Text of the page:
Voecks became the key prosecution [*5]  witness against Fernandez at trial. (No fingerprints were found on the .45 caliber pistol, and the government had not had the gun tested for DNA evidence.) Voecks explained that he had first claimed ownership of the .45 caliber pistol in order to protect his friend, Fernandez, but changed his mind after being warned that he would be implicated if the police discovered that the gun had been used in a crime. When defense counsel was cross-examining Voecks regarding the divergent accounts he had given to police as to whom the gun belonged, the district court sustained hearsay objections to questions as to what officer Frusti had asked of or said to Voecks during questioning. R. 40 at 150-51, 152, 155. Defense counsel was able to ask Voecks what he had told Frusti, but not what he was responding to. On certain points, Voecks professed an inability to recall what specifically he had said to Frusti. In particular, when defense counsel asked Voecks about his second story regarding the gun, Voecks said that he lacked any recollection of telling Frusti that he did not see who placed the .45 caliber pistol in the center console of the car. R. 40 at 154-55. "I'm not saying I didn't say it, I'm [*6]  just saying I don't remember saying that," Voecks testified. R. 40 at 155. But he did otherwise acknowledge the first and third accounts he had given Frusti as to whom the gun belonged and how it had come to be in the center console of the car.

When Frusti subsequently testified for the government, defense counsel attempted to cross-examine him about the various statements Voecks had made to him during the two interrogations Frusti had conducted. But the court sustained the government's hearsay objections to such questions. R. 40 at 182, 186; see also R. 40 at 220. Thus, for example, when defense counsel asked Frusti what Voecks had said during the initial interrogation, the court sustained a hearsay objection, although counsel was then able to elicit from Frusti (without objection) that Voecks' initial account involved him having obtained the .45 caliber gun from another individual. R. 40 at 182. When the cross-examination turned to the second interrogation (after Voecks had posted bail), defense counsel was able to elicit from Frusti what he said to Voecks during that interrogation, but (with one exception) not what Voecks said in response to questioning. R. 40 at 186. The defense [*7]  was only able to have Frusti confirm that Voecks gave inconsistent accounts with respect to the gun. R. 40 at 187-88.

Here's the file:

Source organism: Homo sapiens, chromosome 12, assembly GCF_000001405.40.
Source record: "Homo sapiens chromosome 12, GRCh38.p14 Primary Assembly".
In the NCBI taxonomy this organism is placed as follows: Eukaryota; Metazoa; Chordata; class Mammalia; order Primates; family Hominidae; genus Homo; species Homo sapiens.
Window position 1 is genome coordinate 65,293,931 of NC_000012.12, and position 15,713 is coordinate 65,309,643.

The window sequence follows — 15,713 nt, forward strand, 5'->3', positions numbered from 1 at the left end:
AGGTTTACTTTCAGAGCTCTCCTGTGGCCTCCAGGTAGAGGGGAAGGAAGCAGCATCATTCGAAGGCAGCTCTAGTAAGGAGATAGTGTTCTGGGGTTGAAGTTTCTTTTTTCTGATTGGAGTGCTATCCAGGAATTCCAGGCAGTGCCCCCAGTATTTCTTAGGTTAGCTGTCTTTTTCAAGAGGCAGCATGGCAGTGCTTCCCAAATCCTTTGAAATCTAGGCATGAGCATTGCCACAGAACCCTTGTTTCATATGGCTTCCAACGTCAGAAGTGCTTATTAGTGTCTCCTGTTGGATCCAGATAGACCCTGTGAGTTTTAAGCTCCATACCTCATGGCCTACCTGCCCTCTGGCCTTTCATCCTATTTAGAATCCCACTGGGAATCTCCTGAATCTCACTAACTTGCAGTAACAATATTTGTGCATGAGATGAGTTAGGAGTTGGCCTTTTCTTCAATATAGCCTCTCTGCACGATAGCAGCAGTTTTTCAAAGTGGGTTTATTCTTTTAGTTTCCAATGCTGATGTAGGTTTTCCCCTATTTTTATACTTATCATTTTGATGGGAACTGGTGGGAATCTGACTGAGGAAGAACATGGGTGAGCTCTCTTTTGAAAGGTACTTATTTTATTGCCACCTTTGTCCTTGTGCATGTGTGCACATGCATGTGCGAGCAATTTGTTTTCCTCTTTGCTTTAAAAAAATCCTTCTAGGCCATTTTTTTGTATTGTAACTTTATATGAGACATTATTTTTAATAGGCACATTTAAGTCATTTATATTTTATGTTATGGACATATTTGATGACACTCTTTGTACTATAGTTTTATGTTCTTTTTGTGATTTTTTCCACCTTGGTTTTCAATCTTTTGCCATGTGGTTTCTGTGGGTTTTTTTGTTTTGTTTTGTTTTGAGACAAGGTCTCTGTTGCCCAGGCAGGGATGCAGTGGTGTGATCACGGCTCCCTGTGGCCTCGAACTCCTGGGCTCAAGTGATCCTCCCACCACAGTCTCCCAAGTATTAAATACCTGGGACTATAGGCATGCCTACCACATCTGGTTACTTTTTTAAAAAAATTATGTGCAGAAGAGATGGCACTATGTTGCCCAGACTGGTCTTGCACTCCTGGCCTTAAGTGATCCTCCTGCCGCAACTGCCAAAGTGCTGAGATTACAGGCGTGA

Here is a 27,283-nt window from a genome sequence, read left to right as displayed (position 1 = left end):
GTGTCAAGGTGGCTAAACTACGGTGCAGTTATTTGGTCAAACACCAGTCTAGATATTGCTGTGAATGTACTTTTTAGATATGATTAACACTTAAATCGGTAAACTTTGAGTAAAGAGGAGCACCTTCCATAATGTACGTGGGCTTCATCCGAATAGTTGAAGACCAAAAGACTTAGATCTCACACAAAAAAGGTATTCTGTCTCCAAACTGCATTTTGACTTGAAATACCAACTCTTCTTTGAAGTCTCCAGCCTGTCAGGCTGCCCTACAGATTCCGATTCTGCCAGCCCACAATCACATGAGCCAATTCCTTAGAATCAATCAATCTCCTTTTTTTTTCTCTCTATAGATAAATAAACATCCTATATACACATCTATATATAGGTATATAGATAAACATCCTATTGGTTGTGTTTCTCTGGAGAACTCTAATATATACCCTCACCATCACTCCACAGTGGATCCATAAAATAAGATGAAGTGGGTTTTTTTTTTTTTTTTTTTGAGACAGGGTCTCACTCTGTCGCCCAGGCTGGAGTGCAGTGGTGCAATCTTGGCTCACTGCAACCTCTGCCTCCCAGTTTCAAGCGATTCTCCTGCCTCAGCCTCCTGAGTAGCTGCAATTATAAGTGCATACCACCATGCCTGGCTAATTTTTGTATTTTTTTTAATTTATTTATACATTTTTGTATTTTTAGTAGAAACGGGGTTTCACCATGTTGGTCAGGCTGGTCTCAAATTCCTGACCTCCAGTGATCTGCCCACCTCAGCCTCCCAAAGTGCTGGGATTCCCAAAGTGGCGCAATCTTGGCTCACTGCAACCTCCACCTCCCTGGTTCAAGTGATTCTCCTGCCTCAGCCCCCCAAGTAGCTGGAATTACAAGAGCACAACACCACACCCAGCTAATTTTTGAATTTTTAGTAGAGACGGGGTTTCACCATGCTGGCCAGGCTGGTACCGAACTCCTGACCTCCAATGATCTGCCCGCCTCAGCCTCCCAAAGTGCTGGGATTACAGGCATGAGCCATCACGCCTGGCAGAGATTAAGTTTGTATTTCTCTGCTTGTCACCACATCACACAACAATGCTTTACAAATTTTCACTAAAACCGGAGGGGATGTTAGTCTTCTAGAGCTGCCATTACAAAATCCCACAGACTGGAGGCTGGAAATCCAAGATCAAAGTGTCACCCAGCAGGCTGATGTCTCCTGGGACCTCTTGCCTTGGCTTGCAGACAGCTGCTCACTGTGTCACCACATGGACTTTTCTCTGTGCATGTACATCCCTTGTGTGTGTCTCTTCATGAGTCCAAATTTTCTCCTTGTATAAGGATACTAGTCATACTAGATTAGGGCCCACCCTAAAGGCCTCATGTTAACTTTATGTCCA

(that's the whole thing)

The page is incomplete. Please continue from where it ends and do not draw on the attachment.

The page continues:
Voecks, when he was on the witness stand, was also cross-examined regarding certain text messages he allegedly sent to Stramowski in the days immediately before trial. The two were no longer engaged at that point, and Voecks had recently become aware that Stramowski and Fernandez either were or had been in a relationship with one another. Voecks admitted that the news made him angry. R. 40 at 139. The purported texts from Voecks to Stramowski stated, among other things:

Have fun talking to your[ ] Boyfriend cause he's gonna do 20-life! I'm testifying, he's f*cked. Hope it's worth it[,] look what he did. To both of us ... .

I told u a[ ]long time ago, only one of us would survive, and it wouldn't be him! Either way he's f*cked whether it's by my hands or the court['s]. ...

Ur both gonna get urs[.]

I met with the usa[ ] prosecuting attorney. Luis is f*cked. He done a[n]d a fed inmate for life! Keep wasting ur money on him. ...

R. 46-2 at 2-6 (sanitizing ours); see also R. 40 at 159-61. Stramowski had provided screen-shots of these texts to defense counsel (who in turn produced [*8]  them to the government's counsel) midway through the first day of trial, just before opening statements were to commence. The government objected to any reference to the texts; but as the texts were probative of Voecks' potential bias and motive to testify, the district court allowed the defense to cross-examine Voecks about the texts, as defense counsel had proposed, but indicated that the defense would not be permitted to introduce extrinsic evidence of the texts. R. 40 at 36-37, 39-40, 221-22. During the cross-examination of Voecks, counsel established that he had sent texts to Stramowski in advance of the trial and that his cell phone number was the same as the number from which the texts on Stramowski's phone purportedly came. Counsel then read several of the texts to Voecks and asked him whether he had sent them to Stramowski. In each instance, Voecks answered that he did not recall sending such a text to her.